Author Topic: The meaning of the fursuit  (Read 4761 times)

0 Members and 1 Guest are viewing this topic.

Offline tinka

  • Newbie
  • *
  • Male
  • Posts: 12
The meaning of the fursuit
« on: July 30, 2012, 01:36:31 pm »
First the intro. Boring stuff will follow. Please, tell me what you think...

One is tempted to argue that fursuits are merely crutches for self-expression - masks to hide our shame, inhibitions, social norms - magic feathers of confidence...

There is no 'transformation' - only liberation.

But I would argue that they are more than that.

They are vehicles for our imagination, carriers of our dreams - and shoulders to cry on for our friends.

They make us human.

Anthropomorphism is associated with children and childishness. To be an animal, act like an animal is considered the opposite of human - even though we know that biologically we are no more than animals - and that we have to be pretty selective in our definition of animal and non-animal behavior in order to reach our desired conclusion: that we are somehow separate/above etc. from all (other) animals.

So this in mind: do furries behave like animals? An acute observer might recognize that they don't. They ACT like animals, but they don't behave as such. There are no fox characters at cons eating the bunny characters at first sight. Sure, they might ACT so - for fun - but the actual behavior of ripping and consuming the flesh - is generally frowned upon. And they seem to be able to use the toilet facilities quite consistently too. Where is the "animal behavior" in that?

This is very Human (as in homo sapiens sedens -type) behavior.

And indeed these people do occasionally bark, scratch, paw each other - but again, an expert in animal communication would say: this is merely humans communicating human thoughts - acting out complex scenarios and esthetic performances - by allegory: imitation of animal behaviour - for which we have assigned anthropomorphic meanings which might not be the 'real meaning' that an ethological research (animal behaviour) on it might reveal.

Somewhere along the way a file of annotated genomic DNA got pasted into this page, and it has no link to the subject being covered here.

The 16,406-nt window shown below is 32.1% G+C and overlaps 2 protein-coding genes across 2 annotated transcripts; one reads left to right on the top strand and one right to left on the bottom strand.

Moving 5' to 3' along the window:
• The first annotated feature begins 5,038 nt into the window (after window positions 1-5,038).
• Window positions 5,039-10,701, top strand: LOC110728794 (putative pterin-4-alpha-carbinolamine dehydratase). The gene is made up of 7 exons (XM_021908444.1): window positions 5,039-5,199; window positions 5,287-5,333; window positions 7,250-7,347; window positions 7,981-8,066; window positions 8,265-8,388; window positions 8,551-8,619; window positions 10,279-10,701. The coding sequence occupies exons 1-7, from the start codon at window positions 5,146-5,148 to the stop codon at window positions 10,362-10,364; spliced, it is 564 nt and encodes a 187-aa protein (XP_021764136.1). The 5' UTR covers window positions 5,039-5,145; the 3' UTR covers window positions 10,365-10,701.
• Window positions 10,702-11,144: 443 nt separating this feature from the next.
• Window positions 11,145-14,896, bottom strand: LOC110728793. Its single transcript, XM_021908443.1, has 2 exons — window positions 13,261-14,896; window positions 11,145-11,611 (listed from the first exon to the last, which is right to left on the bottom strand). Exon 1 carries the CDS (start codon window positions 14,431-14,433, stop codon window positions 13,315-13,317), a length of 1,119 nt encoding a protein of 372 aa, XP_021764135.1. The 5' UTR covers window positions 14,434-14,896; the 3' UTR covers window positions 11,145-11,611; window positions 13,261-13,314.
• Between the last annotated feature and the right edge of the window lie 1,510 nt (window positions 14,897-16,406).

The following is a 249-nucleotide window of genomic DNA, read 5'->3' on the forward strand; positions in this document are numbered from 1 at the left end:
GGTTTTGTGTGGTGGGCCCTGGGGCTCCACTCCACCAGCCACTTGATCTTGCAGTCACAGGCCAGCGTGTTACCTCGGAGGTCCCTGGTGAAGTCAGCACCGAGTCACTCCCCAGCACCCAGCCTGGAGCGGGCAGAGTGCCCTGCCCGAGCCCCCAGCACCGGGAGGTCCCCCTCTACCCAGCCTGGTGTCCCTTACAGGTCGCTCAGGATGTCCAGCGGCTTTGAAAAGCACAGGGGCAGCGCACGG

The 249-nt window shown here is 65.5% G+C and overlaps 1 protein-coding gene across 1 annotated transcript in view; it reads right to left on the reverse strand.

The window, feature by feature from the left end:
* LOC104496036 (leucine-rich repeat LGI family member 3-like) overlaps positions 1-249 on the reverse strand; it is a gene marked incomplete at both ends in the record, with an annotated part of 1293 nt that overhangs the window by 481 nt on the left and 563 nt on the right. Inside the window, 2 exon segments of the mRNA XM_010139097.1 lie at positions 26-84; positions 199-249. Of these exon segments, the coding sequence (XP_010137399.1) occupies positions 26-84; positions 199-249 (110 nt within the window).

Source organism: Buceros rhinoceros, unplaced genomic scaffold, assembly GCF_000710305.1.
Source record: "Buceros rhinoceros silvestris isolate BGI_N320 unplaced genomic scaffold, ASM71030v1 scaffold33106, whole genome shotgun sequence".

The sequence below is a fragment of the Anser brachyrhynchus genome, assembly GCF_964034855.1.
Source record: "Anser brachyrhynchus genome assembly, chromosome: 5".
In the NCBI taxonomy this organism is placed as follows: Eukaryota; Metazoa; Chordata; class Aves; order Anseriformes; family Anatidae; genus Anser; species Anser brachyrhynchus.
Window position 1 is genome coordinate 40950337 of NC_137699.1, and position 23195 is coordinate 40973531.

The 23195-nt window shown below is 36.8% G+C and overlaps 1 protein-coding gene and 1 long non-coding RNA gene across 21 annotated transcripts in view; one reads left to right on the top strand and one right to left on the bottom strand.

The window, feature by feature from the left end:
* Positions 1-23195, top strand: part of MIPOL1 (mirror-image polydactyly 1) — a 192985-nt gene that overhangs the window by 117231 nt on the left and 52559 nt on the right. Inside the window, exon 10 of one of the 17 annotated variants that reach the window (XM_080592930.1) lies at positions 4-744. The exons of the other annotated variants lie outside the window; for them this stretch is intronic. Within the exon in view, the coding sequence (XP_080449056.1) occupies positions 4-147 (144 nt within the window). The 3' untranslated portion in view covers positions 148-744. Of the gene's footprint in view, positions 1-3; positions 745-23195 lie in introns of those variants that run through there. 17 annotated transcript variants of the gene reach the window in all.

So, people seem to be dressing as animals - in order to behave like humans! Why do they do that?

As we become adults - we accumulate frameworks or 'shortcuts' to our thinking and behavior: social norms, prejudices, 'principles'. Children on the other hand have never had a chance to aquire these. We find that they are inherently good at something called 'divergent thinking': seeing things from different perspectives, seeing multiple answers to a question, thinking laterally (an essential capacity for creativity). We all have this capacity as children - and it mostly deteriorates as we get older - or as we become 'educated'. [1]

We learn that the world expects us to behave, express ourselves, even think - in a specific way. And as we do so - over time we exercise our skill of divergent thinking ('exploration of possibilities') less and less. Finally we find ourselves barred into a cage of social roles and pressures - to the extent of even forgetting how to bring out the 'free spirit' each of us ones were.

So no wonder people experience a 'transformation' when they put on a fursuit.

People do dress up for trek/wars/anime cons as well - but mostly they just stand around - they are not free to be something they would like to be - or could be. Instead they have to be the thing 'that Lucas wrote'. So whether its an animal isn't the key. In fact, if you see a character recognizable from a comic series, even a non-animal one, at a furry con - they are probably not going to be acting out that comic - and there is certainly no expectation of them to do so. Each character is the result - of how they feel - there is no framework to follow - other than loose ones that people prefer to follow themselves - such as cats doing mostly meows instead of barking - perhaps for 'narrative purposes' (but I feel trying to be analytical about such an esthetic experience is just silly). For hybrids or imaginary animals even these loose frameworks don't' exist.

So there is certainly the element of liberation!

It is now an established fact in the field of human psychology using brain scanning - that humans are inherently 'Good' creatures [2] - in that we are empathic: our most primitive drive isn't aggression, violence, self-interest, utilitarianism - but sociability, attachment, affection, companionship … and the first drive is the drive to 'belong'. [3]

It is when we introduce 'the other being' - the other than 'our-self' - to this equation - we immediately want to respond with empathy towards them - it is only our inhibitions, our cultural norms, our prejudices which control and limit our response.

But such silly concepts only apply to our 'human form' - not to a fursuit. In it we can forget and are free to recognize the other being as a kindred spirit: someone who 'could be us' (an empathic connection).

Unfortunately, I've have never worn a fursuit myself, so I don't really know how it is...

- Humbly yours, Tinka

[1] about the concept of divergent thinking by Sir Ken Robinson:
http://www.youtube.com/watch?feature=player_detailpage&v=zDZFcDGpL4U#t=460s

[2]BBC Horizon - What makes us good or evil?
http://www.youtube.com/watch?v=u88lYs4FMTY

[3] The Empathic Civilisation - Jeremy Rifkin
http://www.youtube.com/watch?feature=player_detailpage&v=l7AWnfFRc7g#t=143s
« Last Edit: July 30, 2012, 07:07:57 pm by Kobuk »
If there's more to life than this, I don't want to know what it is

Offline Magna

  • Hero Member
  • *****
  • Female
  • Posts: 855
Re: The meaning of the fursuit